Do you have to sequence both strands?
mkennedy at chmeds.ac.nz
Mon Apr 4 16:11:14 EST 1994
In article <gosink-020494174955 at microb3.biostat.washington.edu>, gosink at u.washington.edu (John Gosink) writes:
> I was having a discussion with a person down the hall. They claim
> that there is _no_ regulation that says you have to sequence both strands
> of a length of DNA (they are working with cloned PCR products) for
> submission to Genbank and/or a referreed paper. Do you have any references
> on this subject?
> P.S. They read a single strand, but make it a point to read each gel on
> two different occasions and/or by two different people.
If they want the sequence to be correct, they absolutely MUST do both strands;
no matter how beautiful the gels look, sequencing the other strand just about
always identifies regions of conflict that will need to be resolved with dITP
or other compression-resolving tricks. If they don't care whether the sequence
is right or wrong, and whether others try to make primers from their bum
sequence, or waste endless bench hours because a submitted sequence was wrong,
then tell them they must at the very least indicate in their submission that
the sequence was only determined on one strand. One other point; if they are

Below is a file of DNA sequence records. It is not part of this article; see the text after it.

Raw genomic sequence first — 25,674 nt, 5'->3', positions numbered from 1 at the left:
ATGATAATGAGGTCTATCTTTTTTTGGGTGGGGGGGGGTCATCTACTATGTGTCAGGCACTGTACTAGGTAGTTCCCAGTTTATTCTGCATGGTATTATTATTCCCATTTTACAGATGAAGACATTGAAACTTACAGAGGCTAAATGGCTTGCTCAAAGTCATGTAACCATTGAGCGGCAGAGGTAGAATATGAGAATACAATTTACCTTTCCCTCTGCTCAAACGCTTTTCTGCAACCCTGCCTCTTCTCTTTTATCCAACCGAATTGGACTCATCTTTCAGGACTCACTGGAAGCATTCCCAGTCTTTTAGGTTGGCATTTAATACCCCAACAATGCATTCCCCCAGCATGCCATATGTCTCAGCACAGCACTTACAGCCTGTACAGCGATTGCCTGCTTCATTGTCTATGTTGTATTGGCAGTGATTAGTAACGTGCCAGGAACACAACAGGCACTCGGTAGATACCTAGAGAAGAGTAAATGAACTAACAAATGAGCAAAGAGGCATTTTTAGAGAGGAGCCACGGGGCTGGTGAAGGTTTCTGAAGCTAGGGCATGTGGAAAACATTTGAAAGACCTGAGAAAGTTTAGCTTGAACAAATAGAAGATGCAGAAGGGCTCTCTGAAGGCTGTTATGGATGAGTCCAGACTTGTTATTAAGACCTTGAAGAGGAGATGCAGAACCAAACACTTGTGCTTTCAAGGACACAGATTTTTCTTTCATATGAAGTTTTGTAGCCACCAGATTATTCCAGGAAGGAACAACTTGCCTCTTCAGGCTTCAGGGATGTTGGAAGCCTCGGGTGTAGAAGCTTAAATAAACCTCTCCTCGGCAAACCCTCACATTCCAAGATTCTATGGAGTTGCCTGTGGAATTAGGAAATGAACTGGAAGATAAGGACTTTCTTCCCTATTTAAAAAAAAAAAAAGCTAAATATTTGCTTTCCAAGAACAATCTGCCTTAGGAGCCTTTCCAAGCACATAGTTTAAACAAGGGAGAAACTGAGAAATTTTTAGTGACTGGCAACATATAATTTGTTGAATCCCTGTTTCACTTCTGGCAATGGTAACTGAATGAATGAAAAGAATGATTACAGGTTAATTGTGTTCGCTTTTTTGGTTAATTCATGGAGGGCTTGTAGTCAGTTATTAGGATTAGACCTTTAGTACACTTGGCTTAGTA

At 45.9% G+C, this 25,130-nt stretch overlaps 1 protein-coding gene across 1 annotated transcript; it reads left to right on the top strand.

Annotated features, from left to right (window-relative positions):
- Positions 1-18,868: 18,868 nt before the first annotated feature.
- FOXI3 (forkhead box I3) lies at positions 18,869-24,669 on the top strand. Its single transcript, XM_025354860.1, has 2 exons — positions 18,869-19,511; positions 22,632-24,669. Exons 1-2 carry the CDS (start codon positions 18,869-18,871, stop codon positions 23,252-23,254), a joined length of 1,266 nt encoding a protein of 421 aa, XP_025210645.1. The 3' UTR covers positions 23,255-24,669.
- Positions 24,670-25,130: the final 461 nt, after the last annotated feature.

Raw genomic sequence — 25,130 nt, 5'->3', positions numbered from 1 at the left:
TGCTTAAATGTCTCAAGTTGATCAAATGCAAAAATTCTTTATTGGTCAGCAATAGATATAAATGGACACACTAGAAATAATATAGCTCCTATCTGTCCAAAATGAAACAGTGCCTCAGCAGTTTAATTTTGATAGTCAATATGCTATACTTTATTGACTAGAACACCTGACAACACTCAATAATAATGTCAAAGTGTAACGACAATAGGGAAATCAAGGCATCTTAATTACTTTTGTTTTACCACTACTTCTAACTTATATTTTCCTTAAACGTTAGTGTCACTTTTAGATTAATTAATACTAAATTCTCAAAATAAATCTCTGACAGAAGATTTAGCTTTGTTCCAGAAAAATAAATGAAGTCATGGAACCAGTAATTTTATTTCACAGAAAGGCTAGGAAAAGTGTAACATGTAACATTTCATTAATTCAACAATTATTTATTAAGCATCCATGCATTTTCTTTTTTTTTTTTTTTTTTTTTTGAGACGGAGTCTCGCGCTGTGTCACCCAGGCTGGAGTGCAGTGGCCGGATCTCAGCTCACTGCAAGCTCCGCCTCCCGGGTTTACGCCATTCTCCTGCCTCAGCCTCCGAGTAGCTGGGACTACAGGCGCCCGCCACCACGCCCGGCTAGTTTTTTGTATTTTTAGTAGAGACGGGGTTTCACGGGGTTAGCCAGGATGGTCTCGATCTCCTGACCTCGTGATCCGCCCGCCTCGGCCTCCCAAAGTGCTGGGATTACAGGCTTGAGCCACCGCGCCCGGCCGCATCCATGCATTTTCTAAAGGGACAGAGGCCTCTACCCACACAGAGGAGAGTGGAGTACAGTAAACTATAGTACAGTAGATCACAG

working with cloned PCR products, they better sequence multiple isolates from
distinct PCR reactions to insure against PCR errors; I for one wouldn't believe
a sequence if it came from one PCR clone, let alone if it was only sequenced on
one strand. Finally, any decent sequence, from an experienced lab, isn't going
to be just sequenced on both strands once. For accurate sequence, I'd
recommend at least 3 reads of each strand, preferably from different priming
positions. Sequencing might be relatively trivial these days, but it is still
a lot of work to get right.
NNNN NN Martin A Kennedy (E-mail = mkennedy at chmeds.ac.nz) ZZZZZZZ
NN NN NN Cytogenetic and Molecular Oncology Unit ZZZ
NN NN NN Christchurch School of Medicine ZZZ
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Phone (64-3)364-0880 Fax (64-3)364-0750
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